On Wednesday, a grand jury declined to indict Officer Daniel Pantaleo for the death of Eric Garner. While there are striking similarities in the Garner and Michael Brown cases, the differences may change the dynamics that led to deep racial divisions in the Missouri case.
The justices appeared divided on Wednesday on whether the 1978 Pregnancy Discrimination Act would have required the company to offer a light-duty assignment to a pregnant driver whose doctor ordered her not to lift anything heavier than 20 pounds.
A decision could come Wednesday in the grand jury investigation of the police killing of Eric Garner, a black man, in New York. The proceedings have been as unusual as those in the Michael Brown case in Ferguson, Mo., one expert says.
The response to the police shooting of a young black man in Ferguson, Mo., is beginning to follow the path of civil rights and anti-war movements in the 1960s, including long marches, campus teach-ins, and nonviolent civil disobedience.
The downward trend in executions has several explanations, but experts say it’s probably not because of death penalty debates about innocence and guilt. Rather, they say, it’s the details of how the state goes about ending a condemned life.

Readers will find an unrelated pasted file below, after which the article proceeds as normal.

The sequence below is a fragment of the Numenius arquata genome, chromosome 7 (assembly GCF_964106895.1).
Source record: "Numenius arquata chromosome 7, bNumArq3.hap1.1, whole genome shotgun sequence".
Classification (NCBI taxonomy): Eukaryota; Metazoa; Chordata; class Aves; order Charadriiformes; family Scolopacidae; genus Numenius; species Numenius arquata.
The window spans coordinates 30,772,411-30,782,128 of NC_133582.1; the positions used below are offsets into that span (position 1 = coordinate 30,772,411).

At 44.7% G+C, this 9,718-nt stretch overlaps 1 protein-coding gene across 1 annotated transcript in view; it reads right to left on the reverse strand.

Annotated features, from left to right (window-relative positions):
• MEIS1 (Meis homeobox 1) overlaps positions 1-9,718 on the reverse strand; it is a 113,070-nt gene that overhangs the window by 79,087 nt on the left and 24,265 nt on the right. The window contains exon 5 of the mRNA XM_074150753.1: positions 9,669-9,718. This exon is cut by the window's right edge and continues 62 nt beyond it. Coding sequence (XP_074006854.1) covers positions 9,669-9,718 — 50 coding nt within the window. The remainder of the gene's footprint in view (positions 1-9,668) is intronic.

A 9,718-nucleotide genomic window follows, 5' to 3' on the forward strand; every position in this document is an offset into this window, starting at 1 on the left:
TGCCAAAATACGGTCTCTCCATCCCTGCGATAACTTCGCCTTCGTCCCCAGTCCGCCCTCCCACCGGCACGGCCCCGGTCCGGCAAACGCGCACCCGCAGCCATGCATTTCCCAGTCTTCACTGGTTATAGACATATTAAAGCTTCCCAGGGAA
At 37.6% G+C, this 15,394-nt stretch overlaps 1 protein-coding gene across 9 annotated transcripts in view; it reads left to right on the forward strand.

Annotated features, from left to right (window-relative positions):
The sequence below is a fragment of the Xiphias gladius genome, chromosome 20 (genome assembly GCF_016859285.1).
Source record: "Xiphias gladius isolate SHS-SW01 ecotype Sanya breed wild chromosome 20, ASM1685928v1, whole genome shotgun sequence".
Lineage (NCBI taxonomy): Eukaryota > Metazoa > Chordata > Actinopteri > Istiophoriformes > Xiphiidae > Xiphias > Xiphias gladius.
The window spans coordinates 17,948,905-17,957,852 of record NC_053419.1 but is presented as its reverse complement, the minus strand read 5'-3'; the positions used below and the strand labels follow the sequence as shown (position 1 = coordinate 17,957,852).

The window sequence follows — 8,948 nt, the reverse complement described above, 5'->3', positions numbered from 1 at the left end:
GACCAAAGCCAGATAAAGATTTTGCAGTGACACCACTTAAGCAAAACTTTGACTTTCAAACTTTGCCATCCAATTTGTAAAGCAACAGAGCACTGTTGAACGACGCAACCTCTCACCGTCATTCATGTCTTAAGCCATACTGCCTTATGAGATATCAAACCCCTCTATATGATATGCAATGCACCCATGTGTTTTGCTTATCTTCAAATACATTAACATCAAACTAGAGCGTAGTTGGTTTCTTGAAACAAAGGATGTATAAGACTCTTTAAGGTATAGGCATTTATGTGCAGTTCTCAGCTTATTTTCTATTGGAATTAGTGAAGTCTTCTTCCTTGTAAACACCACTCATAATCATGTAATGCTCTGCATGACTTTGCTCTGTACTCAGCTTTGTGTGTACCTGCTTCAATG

The attack on government buildings in Austin, Texas, comes at a tense time in immigration politics, after President Obama took executive action to help an estimated 4 million to 5 million unauthorized immigrants.
A grand jury decided not to indict a white Ferguson, Mo., police officer for killing unarmed black teen Michael Brown in August. The prosecutor involved pointed to inconsistencies in the testimony supporting the claim that Mr. Brown had surrendered.
With protests planned around the country and greater St. Louis on a knife-edge, the question is whether any grand jury verdict in the Darren Wilson-Michael Brown case will spark protests like the ones that enveloped Ferguson, Mo., last summer.
A day after President Obama took unilateral action on immigration, prompting cries of executive overreach, House Republicans filed a long-planned lawsuit against the administration over executive overreach on Obamacare.